Super Bowl parents feel the joys, worries of their sons

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SARASOTA - As John and Jim Harbaugh get closer to facing each other in the Super Bowl, their parents have been very much in the spotlight themselves. Watching your son -- or sons -- in the Super Bowl can be as nerve-racking as it is rewarding, as these Suncoast parents can attest.

“And all Saturday night, I’m tossing and turning. Me and the wife go downstairs, but you can't go outside because it was snowing a lot out there,” says Sam Shields, Jr., father of Booker High grad and Green Bay Packer Sam Shields, III.

It is not just the actual participants that get nervous before the big game. And with the big stage comes much responsibility for parents of players in the Super Bowl.

“It's almost a surreal feeling to begin with, because your son is going to be on the biggest sports platform there is for football. And so it was exciting, it was nerve-racking, there was a lot of coordinating of family and friends,” says Patti Johnson, mother of Riverview grad and former NFL defensive back Todd Johnson.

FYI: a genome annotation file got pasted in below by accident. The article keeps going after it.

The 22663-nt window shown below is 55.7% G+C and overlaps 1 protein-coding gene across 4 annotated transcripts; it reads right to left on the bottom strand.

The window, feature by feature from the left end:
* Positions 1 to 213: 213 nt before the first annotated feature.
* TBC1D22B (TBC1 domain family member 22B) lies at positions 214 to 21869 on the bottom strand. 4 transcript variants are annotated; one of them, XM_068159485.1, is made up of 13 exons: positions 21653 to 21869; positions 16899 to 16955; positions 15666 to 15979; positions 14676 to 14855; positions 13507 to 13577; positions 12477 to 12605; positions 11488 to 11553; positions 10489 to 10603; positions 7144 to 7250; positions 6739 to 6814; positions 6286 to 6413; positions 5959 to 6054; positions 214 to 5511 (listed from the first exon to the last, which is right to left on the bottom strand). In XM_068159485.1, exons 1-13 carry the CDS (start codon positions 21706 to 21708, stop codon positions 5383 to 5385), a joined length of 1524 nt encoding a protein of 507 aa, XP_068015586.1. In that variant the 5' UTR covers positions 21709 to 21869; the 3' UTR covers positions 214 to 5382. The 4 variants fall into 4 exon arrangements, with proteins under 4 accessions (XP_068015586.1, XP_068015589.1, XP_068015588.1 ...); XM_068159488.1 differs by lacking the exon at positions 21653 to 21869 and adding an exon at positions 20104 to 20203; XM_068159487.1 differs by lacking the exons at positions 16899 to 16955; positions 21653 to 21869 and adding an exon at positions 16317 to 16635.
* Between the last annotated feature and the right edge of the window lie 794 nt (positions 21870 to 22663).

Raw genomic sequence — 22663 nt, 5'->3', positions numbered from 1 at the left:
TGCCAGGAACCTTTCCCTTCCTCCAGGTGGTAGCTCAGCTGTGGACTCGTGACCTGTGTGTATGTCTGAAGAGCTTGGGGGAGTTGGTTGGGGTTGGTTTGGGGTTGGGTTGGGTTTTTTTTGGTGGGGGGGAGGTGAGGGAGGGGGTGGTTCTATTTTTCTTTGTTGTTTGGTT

It might even be more difficult to watch than it is to play, because as a parent, you have no control over the situation. “I think I was more nervous for the whole team rather than just for my son. But it was so exciting that I just couldn't wait for it to happen,” says Johnson.

With two Harbaugh sons involved in this year’s game, that almost doubles the amount of family and friends who want to be involved, get tickets, or just be around the family this week. “Everybody is asking these questions: Can I get a ticket, can I do this, can we do that? And actually, we didn't know what we could do,” says Shields.

Former Chicago Bear Todd Johnson had help from mom, and his wife, when confronted with a somewhat local Super Bowl back in 2007. “By the time Wednesday hit, I was done being the ticket master, I was done arranging dinners or parties or hotel rooms, and my wife took control over that. Obviously the family’s going to get together and party at a restaurant or a hotel or somewhere. And you can go to that, but you can’t stay until 11, 12, one o’clock at night and keep partying with them. You’ve got to tell them ‘bye bye, I love you. I’m getting ready to win a football game’,” says Todd.

In addition to acting as "traffic cops" for visits and buffers for ticket requests, parents like Patti and Sam, Jr. also have to be "the heavy" when requests and visits cannot be accommodated.